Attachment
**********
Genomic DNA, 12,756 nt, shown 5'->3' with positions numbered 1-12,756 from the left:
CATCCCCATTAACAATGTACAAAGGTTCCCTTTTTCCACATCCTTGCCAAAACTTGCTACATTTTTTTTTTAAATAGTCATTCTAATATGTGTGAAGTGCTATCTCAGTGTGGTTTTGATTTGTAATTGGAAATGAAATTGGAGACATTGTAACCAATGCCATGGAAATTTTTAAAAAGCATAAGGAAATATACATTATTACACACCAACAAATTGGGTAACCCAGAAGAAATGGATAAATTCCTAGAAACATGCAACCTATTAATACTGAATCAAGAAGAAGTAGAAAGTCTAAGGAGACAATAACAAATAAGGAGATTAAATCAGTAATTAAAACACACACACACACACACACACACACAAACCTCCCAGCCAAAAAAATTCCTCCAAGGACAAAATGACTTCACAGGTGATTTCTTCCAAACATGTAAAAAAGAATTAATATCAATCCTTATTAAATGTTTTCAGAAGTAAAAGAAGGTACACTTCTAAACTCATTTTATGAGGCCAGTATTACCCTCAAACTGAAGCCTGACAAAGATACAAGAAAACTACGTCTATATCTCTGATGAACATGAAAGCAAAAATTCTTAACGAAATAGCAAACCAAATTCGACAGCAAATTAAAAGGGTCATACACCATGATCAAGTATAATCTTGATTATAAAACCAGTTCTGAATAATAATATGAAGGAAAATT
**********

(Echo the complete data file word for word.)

Genomic DNA, 12,756 nt, shown 5'->3' with positions numbered 1-12,756 from the left:
CATCCCCATTAACAATGTACAAAGGTTCCCTTTTTCCACATCCTTGCCAAAACTTGCTACATTTTTTTTTTAAATAGTCATTCTAATATGTGTGAAGTGCTATCTCAGTGTGGTTTTGATTTGTAATTGGAAATGAAATTGGAGACATTGTAACCAATGCCATGGAAATTTTTAAAAAGCATAAGGAAATATACATTATTACACACCAACAAATTGGGTAACCCAGAAGAAATGGATAAATTCCTAGAAACATGCAACCTATTAATACTGAATCAAGAAGAAGTAGAAAGTCTAAGGAGACAATAACAAATAAGGAGATTAAATCAGTAATTAAAACACACACACACACACACACACACACAAACCTCCCAGCCAAAAAAATTCCTCCAAGGACAAAATGACTTCACAGGTGATTTCTTCCAAACATGTAAAAAAGAATTAATATCAATCCTTATTAAATGTTTTCAGAAGTAAAAGAAGGTACACTTCTAAACTCATTTTATGAGGCCAGTATTACCCTCAAACTGAAGCCTGACAAAGATACAAGAAAACTACGTCTATATCTCTGATGAACATGAAAGCAAAAATTCTTAACGAAATAGCAAACCAAATTCGACAGCAAATTAAAAGGGTCATACACCATGATCAAGTATAATCTTGATTATAAAACCAGTTCTGAATAATAATATGAAGGAAAATT